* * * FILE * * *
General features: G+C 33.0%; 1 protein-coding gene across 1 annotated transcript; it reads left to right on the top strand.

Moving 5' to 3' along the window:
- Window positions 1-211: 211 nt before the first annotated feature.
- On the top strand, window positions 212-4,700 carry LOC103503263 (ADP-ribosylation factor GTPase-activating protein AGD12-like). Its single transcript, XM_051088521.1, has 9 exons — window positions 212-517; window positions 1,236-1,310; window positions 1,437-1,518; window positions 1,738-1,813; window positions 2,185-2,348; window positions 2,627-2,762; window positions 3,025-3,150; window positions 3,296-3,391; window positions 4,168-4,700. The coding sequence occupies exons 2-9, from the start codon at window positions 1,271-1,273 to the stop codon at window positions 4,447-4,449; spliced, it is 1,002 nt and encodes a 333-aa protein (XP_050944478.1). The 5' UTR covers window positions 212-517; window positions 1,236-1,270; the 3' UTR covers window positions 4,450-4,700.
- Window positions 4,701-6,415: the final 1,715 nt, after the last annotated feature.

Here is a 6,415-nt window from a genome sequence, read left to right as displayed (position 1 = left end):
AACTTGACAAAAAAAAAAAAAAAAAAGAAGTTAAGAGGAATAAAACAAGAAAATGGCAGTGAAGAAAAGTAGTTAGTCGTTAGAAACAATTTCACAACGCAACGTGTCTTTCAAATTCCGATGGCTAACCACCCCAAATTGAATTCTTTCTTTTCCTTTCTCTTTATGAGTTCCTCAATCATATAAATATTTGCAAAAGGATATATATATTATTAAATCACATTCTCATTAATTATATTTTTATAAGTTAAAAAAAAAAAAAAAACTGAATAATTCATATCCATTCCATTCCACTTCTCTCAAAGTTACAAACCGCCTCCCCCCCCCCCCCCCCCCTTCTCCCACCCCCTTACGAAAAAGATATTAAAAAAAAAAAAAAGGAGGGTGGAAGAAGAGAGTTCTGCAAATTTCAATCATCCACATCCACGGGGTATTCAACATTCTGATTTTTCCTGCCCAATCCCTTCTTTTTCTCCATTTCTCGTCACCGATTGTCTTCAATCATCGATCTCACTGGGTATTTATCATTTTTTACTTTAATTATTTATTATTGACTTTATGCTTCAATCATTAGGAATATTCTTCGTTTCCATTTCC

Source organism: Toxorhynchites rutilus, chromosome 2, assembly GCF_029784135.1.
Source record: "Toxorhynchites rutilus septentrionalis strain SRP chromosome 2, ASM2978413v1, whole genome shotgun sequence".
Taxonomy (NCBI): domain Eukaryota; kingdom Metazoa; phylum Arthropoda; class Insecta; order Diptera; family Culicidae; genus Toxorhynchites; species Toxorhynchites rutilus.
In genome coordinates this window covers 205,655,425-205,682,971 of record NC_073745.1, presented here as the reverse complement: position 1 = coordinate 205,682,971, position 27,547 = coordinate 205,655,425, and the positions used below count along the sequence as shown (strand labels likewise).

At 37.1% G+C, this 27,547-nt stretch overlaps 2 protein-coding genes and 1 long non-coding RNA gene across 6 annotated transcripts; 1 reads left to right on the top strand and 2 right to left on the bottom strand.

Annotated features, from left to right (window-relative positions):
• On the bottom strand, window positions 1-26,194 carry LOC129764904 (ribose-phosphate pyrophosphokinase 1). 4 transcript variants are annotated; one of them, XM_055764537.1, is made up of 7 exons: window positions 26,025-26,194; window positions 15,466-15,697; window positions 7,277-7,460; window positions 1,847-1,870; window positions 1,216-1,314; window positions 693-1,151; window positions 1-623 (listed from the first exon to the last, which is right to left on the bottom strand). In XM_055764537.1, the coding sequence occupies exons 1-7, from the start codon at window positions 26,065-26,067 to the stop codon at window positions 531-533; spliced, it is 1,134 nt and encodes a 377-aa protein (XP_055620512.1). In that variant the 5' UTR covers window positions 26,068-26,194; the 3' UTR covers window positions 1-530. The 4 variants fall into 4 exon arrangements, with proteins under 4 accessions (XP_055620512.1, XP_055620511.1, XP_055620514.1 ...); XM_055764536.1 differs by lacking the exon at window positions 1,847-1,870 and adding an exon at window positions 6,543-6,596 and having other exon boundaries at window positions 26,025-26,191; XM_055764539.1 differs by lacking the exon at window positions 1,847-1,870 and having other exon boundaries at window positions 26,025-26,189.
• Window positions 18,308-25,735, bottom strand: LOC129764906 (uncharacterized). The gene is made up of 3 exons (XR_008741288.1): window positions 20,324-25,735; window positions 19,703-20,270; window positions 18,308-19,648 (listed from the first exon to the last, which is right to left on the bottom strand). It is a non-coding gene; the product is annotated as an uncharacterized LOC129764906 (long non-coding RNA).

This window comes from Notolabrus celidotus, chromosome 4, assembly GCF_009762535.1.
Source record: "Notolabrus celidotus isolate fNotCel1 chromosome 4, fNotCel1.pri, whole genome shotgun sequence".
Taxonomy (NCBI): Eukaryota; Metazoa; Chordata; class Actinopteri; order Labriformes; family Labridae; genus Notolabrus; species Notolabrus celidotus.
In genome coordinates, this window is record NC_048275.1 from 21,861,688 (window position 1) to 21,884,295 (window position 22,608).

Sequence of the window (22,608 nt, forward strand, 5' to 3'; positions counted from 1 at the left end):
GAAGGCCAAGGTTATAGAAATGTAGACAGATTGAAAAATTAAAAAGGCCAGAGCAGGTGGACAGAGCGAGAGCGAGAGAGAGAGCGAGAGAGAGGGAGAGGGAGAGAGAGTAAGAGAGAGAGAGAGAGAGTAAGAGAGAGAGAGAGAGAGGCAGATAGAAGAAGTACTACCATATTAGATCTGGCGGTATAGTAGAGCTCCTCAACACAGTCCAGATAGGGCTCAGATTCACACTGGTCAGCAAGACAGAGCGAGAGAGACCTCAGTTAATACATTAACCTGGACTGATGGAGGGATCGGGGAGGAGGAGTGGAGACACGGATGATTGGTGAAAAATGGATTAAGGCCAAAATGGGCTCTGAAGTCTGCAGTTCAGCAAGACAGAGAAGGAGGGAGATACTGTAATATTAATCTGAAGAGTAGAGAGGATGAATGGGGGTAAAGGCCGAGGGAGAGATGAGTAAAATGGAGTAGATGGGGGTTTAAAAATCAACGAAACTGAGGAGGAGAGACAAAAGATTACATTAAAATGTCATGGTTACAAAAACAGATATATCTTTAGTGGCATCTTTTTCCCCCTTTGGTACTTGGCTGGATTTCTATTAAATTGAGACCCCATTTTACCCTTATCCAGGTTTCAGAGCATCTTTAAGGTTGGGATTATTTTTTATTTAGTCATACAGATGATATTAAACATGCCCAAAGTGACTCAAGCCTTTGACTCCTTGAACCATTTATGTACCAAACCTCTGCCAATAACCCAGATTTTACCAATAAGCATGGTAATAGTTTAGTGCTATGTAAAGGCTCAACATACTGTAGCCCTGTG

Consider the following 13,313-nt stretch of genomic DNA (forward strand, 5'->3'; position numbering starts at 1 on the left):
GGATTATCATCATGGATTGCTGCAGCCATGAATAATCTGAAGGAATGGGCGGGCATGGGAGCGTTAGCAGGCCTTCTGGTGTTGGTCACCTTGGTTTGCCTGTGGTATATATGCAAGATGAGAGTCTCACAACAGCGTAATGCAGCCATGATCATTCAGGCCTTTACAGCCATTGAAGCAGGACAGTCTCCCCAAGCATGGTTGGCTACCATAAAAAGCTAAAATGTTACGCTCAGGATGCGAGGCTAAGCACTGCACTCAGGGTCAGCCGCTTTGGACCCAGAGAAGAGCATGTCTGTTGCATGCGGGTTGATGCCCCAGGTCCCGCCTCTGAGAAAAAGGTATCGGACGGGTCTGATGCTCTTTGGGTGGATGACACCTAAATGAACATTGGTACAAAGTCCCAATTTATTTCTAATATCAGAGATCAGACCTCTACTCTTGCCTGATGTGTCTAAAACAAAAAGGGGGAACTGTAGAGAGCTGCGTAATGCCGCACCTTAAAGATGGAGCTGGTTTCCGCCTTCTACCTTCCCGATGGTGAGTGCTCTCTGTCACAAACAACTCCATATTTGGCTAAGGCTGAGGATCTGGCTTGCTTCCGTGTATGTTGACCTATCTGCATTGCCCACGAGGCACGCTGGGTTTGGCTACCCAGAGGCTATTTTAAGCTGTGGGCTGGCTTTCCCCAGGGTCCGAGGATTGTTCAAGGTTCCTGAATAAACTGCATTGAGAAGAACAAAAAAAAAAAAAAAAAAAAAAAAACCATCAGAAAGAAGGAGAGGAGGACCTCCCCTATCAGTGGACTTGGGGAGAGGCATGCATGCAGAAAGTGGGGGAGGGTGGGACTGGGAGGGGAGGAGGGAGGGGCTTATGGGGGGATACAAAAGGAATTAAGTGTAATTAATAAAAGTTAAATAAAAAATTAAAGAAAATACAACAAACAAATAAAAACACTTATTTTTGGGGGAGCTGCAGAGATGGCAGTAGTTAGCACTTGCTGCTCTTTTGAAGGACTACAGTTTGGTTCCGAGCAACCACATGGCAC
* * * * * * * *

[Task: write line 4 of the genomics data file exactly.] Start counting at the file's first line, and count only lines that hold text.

- On the top strand, window positions 212-4,700 carry LOC103503263 (ADP-ribosylation factor GTPase-activating protein AGD12-like). Its single transcript, XM_051088521.1, has 9 exons — window positions 212-517; window positions 1,236-1,310; window positions 1,437-1,518; window positions 1,738-1,813; window positions 2,185-2,348; window positions 2,627-2,762; window positions 3,025-3,150; window positions 3,296-3,391; window positions 4,168-4,700. The coding sequence occupies exons 2-9, from the start codon at window positions 1,271-1,273 to the stop codon at window positions 4,447-4,449; spliced, it is 1,002 nt and encodes a 333-aa protein (XP_050944478.1). The 5' UTR covers window positions 212-517; window positions 1,236-1,270; the 3' UTR covers window positions 4,450-4,700.